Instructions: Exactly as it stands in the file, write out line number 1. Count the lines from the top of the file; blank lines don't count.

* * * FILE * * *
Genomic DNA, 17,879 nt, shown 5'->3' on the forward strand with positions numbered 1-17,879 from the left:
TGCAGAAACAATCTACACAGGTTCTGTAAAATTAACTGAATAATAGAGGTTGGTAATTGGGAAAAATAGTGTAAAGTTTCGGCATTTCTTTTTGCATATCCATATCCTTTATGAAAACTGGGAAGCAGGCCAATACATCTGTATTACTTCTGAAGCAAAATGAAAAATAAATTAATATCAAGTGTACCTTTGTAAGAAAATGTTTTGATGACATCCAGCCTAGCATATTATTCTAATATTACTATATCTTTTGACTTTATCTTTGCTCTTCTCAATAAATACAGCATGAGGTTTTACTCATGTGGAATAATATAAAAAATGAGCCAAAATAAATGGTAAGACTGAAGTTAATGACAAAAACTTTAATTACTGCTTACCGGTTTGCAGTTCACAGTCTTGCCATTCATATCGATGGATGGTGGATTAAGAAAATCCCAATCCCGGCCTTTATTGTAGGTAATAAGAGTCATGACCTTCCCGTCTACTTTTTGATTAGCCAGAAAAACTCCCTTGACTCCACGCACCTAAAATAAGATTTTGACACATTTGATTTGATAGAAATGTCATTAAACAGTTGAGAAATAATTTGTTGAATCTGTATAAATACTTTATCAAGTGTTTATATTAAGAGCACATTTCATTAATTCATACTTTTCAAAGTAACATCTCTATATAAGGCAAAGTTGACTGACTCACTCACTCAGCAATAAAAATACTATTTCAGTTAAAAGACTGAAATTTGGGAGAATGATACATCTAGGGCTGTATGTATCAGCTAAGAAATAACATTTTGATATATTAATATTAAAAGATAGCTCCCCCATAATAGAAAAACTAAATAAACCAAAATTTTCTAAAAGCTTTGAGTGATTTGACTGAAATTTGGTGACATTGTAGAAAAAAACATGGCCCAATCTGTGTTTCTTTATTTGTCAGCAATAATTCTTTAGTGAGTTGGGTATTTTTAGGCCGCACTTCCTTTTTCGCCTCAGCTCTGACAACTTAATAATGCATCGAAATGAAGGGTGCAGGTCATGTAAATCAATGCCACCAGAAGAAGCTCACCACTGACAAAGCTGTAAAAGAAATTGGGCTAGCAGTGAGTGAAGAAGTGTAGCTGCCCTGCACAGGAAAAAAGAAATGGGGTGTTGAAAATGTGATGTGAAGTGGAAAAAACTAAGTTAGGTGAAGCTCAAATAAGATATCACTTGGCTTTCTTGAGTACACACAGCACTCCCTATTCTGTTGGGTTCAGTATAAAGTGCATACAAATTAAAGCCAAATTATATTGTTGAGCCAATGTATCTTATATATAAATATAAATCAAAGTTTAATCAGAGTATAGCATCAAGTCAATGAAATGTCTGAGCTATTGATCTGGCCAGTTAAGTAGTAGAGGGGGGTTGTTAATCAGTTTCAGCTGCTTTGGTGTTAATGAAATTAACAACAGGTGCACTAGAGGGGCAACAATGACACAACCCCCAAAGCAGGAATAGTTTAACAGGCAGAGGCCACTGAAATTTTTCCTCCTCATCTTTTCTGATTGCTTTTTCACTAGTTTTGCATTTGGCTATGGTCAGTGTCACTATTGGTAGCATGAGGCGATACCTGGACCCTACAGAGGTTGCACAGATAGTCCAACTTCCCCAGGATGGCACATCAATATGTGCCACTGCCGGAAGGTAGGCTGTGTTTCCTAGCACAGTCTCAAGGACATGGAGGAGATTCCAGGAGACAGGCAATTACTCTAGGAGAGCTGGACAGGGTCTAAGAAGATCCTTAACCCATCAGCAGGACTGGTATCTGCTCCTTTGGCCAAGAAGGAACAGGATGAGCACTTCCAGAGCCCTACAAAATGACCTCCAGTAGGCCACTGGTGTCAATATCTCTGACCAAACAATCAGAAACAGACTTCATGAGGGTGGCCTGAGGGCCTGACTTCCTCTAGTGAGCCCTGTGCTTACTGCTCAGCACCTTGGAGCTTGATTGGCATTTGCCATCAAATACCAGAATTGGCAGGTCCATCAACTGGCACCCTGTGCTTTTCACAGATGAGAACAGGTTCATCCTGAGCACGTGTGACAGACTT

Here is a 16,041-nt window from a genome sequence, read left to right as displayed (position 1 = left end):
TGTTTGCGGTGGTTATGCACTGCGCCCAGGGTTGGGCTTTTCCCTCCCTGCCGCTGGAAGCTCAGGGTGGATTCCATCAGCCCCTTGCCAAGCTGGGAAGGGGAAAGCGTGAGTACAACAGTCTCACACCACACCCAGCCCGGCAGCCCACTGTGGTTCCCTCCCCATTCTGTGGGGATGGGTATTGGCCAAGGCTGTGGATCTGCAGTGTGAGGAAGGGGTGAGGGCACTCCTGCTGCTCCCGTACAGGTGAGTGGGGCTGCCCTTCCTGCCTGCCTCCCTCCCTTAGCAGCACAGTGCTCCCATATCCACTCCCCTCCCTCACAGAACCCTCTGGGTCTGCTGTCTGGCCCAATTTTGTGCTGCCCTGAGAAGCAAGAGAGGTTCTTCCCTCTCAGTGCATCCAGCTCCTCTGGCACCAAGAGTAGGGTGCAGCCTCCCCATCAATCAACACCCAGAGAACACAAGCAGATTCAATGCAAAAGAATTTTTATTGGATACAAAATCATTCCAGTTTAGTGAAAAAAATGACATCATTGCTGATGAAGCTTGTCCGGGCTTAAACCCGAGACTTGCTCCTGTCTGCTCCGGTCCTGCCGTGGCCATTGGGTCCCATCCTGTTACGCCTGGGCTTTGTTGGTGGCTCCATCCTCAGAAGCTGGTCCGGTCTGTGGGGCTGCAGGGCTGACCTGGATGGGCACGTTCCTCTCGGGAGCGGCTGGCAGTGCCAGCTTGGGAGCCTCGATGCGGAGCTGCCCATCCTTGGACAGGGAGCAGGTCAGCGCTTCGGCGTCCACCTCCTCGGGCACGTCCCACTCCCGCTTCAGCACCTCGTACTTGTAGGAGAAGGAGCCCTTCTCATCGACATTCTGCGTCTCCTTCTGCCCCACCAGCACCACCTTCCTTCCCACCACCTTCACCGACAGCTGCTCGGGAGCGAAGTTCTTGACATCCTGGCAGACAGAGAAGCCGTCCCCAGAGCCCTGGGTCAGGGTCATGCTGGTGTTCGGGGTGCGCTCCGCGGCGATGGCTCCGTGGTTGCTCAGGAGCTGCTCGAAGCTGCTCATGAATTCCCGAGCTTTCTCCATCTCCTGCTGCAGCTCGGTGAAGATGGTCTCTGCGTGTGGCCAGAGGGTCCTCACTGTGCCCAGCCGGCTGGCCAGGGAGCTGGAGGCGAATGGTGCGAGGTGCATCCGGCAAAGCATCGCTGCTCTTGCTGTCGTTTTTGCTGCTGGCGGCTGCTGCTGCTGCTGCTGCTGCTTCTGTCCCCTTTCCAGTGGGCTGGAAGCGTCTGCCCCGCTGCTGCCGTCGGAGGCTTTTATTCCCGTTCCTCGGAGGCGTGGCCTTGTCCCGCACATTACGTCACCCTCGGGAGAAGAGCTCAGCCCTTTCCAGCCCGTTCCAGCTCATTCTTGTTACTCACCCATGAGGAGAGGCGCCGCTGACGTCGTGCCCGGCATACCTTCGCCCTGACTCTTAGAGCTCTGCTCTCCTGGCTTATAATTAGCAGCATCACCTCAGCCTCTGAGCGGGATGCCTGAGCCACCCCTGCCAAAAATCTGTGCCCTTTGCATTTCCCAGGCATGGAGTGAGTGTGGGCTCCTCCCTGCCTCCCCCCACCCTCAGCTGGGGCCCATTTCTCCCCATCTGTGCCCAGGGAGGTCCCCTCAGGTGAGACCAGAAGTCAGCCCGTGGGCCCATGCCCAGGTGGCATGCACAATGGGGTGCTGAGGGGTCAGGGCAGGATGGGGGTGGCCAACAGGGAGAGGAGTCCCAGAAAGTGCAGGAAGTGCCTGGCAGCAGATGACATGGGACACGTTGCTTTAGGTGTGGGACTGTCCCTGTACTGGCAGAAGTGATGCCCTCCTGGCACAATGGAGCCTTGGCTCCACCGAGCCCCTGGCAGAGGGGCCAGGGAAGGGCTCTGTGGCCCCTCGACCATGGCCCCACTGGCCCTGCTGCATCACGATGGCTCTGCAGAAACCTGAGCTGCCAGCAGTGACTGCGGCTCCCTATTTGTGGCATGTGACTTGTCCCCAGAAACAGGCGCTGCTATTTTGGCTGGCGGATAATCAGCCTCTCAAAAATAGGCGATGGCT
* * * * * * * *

Genomic DNA, 17,879 nt, shown 5'->3' on the forward strand with positions numbered 1-17,879 from the left: